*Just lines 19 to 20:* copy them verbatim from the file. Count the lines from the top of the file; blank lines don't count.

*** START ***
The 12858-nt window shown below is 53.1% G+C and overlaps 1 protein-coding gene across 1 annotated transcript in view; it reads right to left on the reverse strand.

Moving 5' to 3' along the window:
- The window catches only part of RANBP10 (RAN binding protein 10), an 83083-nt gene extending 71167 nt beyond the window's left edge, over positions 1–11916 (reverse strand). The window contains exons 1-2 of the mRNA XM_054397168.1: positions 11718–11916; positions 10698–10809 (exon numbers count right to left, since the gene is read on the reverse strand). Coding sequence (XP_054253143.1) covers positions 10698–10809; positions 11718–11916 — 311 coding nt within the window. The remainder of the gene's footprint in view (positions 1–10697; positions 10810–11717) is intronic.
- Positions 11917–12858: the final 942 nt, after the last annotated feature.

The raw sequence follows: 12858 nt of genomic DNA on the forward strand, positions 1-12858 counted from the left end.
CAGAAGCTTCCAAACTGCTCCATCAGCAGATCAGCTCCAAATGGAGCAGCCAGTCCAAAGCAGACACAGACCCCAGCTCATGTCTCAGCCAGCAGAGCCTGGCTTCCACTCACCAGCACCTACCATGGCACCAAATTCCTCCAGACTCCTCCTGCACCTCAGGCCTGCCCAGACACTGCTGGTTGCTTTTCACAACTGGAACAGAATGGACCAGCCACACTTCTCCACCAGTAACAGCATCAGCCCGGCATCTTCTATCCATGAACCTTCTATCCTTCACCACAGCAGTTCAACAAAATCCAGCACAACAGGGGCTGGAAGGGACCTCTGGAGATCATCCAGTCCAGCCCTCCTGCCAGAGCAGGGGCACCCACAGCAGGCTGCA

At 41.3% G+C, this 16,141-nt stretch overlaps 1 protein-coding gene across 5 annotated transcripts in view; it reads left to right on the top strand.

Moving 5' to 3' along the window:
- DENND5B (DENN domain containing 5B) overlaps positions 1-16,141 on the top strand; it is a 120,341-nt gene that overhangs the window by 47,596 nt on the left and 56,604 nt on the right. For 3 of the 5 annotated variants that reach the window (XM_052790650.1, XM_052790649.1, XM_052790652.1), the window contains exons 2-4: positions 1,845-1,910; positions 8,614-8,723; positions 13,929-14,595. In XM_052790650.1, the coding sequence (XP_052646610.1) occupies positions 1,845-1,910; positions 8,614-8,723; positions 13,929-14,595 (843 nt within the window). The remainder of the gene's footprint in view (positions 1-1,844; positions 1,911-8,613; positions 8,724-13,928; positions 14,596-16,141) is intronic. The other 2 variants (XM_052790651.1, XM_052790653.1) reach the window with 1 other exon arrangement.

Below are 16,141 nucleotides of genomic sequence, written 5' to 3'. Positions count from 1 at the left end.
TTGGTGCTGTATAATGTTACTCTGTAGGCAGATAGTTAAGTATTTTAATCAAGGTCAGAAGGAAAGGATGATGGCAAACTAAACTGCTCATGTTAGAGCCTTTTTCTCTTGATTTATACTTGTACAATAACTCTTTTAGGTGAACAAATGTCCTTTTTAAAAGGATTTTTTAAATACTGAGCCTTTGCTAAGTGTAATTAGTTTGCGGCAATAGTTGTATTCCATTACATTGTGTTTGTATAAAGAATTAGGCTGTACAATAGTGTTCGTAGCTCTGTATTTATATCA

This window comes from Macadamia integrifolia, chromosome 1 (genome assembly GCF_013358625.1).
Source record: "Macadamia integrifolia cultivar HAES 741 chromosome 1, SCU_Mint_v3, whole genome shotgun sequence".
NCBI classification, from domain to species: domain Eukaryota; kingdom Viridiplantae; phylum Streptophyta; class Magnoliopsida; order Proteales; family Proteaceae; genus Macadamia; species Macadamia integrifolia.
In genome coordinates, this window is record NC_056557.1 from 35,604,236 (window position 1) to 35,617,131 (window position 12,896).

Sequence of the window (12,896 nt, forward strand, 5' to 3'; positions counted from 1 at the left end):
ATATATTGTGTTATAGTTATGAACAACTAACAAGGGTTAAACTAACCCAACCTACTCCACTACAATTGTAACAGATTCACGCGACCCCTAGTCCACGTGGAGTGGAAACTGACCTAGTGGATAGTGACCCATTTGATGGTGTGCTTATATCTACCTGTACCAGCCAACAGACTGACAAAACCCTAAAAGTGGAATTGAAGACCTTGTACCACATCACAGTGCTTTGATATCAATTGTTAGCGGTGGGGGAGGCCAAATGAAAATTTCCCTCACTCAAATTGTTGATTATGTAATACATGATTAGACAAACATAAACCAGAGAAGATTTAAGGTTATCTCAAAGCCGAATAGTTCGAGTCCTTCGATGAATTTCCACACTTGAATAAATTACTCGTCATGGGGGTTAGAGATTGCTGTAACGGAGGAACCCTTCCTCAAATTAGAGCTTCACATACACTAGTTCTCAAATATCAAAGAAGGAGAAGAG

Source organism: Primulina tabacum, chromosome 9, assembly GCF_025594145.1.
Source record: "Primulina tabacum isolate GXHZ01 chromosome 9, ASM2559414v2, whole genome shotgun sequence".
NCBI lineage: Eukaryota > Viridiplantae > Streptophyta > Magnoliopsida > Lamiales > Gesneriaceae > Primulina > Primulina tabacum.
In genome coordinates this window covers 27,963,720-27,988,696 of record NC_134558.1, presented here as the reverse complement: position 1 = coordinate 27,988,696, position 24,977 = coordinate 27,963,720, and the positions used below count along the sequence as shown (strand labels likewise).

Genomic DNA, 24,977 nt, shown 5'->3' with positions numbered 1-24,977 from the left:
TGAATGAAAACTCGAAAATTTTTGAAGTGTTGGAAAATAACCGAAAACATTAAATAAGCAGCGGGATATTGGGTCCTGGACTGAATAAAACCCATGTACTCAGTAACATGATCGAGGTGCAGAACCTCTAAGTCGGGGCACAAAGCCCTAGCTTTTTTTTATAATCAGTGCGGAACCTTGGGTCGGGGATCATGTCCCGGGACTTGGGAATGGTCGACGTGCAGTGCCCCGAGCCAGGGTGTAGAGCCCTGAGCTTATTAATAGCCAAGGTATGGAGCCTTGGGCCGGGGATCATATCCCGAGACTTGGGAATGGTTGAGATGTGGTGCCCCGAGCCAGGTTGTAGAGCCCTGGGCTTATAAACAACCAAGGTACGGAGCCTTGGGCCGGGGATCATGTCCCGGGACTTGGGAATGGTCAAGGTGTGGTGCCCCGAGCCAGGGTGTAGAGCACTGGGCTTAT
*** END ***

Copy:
Source record: "Primulina tabacum isolate GXHZ01 chromosome 9, ASM2559414v2, whole genome shotgun sequence".
NCBI lineage: Eukaryota > Viridiplantae > Streptophyta > Magnoliopsida > Lamiales > Gesneriaceae > Primulina > Primulina tabacum.